People who do not take all the required medicines can become sick again and spread TB to others. Additionally, when people do not take all the prescribed medicines or skip times when they are supposed to take them, the TB bacteria evolve to outwit the TB antibiotics. Soon those medicines no longer work against the disease. If this happens, the person now has drug-resistant TB. Additionally, some people with TB do not get better with treatment because their disease is caused by a strain of the TB bacterium that is already resistant to one or more of the standard TB drugs.

Multidrug-resistant TB (MDR TB) is TB that is resistant to at least two of the best Food and Drug Administration-approved anti-TB drugs, isoniazid and rifampicin. These antibiotics are considered first-line drugs and are the first medicines used to treat all persons with TB disease. Extensively drug-resistant TB (XDR TB) is a relatively rare type of TB that is resistant to isoniazid and rifampin, plus any fluoroquinolone and at least one of three injectable second-line drugs (such as amikacin, kanamycin, or capreomycin). Worldwide, TB drug resistance is on the rise. In 2010, the World Health Organization estimated that more than 650,000 people have MDR TB.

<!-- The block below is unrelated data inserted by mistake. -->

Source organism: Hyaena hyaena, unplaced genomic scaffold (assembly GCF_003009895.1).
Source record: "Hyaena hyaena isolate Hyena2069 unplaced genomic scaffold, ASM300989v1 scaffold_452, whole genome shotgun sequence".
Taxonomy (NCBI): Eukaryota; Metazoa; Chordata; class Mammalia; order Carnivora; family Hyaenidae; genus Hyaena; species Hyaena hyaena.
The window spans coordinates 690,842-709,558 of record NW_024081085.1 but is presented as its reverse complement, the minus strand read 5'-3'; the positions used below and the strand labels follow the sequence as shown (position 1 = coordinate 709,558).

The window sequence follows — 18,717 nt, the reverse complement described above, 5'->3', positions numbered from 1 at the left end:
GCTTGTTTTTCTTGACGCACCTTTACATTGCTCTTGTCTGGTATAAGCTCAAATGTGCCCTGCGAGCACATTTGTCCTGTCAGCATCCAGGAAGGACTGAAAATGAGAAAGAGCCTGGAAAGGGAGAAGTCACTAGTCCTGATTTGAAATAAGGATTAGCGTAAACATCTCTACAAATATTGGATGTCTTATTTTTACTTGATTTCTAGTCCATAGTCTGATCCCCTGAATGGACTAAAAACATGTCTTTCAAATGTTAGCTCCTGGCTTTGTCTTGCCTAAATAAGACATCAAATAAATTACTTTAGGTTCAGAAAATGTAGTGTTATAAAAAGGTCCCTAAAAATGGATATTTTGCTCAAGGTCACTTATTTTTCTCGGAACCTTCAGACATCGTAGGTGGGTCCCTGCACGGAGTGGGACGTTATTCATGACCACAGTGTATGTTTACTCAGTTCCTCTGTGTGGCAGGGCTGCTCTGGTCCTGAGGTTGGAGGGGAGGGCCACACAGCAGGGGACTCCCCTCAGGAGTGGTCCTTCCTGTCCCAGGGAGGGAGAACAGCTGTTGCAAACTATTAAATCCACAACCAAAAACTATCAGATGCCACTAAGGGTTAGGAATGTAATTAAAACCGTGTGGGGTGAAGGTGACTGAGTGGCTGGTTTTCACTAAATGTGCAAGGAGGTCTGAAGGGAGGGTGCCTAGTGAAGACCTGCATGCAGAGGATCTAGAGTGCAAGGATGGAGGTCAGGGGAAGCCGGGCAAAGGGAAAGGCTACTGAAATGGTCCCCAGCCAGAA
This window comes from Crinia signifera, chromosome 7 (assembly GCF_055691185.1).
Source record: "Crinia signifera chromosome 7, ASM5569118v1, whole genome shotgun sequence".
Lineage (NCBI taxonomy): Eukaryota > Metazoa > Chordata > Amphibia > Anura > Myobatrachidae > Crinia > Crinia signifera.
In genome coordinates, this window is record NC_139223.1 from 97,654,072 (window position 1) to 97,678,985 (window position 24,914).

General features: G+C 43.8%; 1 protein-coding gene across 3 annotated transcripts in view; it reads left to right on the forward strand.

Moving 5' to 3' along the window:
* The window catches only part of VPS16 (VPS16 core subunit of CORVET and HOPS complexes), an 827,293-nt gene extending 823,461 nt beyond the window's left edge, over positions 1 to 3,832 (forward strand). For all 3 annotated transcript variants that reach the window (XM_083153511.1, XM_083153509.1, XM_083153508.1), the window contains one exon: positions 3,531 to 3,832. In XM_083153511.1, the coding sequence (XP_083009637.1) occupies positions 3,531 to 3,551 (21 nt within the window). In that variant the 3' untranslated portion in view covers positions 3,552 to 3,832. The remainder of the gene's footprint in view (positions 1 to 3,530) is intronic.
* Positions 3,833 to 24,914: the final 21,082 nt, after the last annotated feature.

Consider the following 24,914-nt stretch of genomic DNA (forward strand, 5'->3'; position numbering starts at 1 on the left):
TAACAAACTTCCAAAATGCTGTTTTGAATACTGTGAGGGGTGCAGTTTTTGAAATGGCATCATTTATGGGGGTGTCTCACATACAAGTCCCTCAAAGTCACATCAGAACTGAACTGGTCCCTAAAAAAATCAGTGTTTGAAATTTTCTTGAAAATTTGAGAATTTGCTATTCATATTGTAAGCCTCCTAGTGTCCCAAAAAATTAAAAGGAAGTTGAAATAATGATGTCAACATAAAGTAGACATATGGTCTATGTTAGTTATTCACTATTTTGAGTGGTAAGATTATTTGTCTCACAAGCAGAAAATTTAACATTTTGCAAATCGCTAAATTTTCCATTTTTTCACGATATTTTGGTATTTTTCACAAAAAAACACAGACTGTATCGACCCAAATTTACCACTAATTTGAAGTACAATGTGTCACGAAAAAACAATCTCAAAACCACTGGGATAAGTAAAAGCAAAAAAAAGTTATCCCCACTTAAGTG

Treatment for Drug Resistant TB

Treatment for drug-resistant TB often requires the use of special TB drugs, all of which can produce serious side effects. People with MDR TB may have to take several antibiotics, at least three to which the bacteria still respond, every day for up to two years. Even with this treatment, however, between 4 and 6 out of 10 patients with MDR TB will die, which is the same rate seen with TB patients who are not treated. Because XDR TB is resistant to first-line and second-line drugs, patients are left with limited treatment options that are much less effective.

Infection Control

ospitals and clinics take precautions to prevent the spread of TB, which include identifying patients with suspected TB and using ultraviolet light to sterilize the air, special filters, and special respirators and masks. In hospitals, people with TB are isolated in special rooms with controlled ventilation and airflow until they can no longer spread TB bacteria. By having an infection control plan in place, healthcare settings can ensure the prompt detection and treatment of persons who have suspected or confirmed TB disease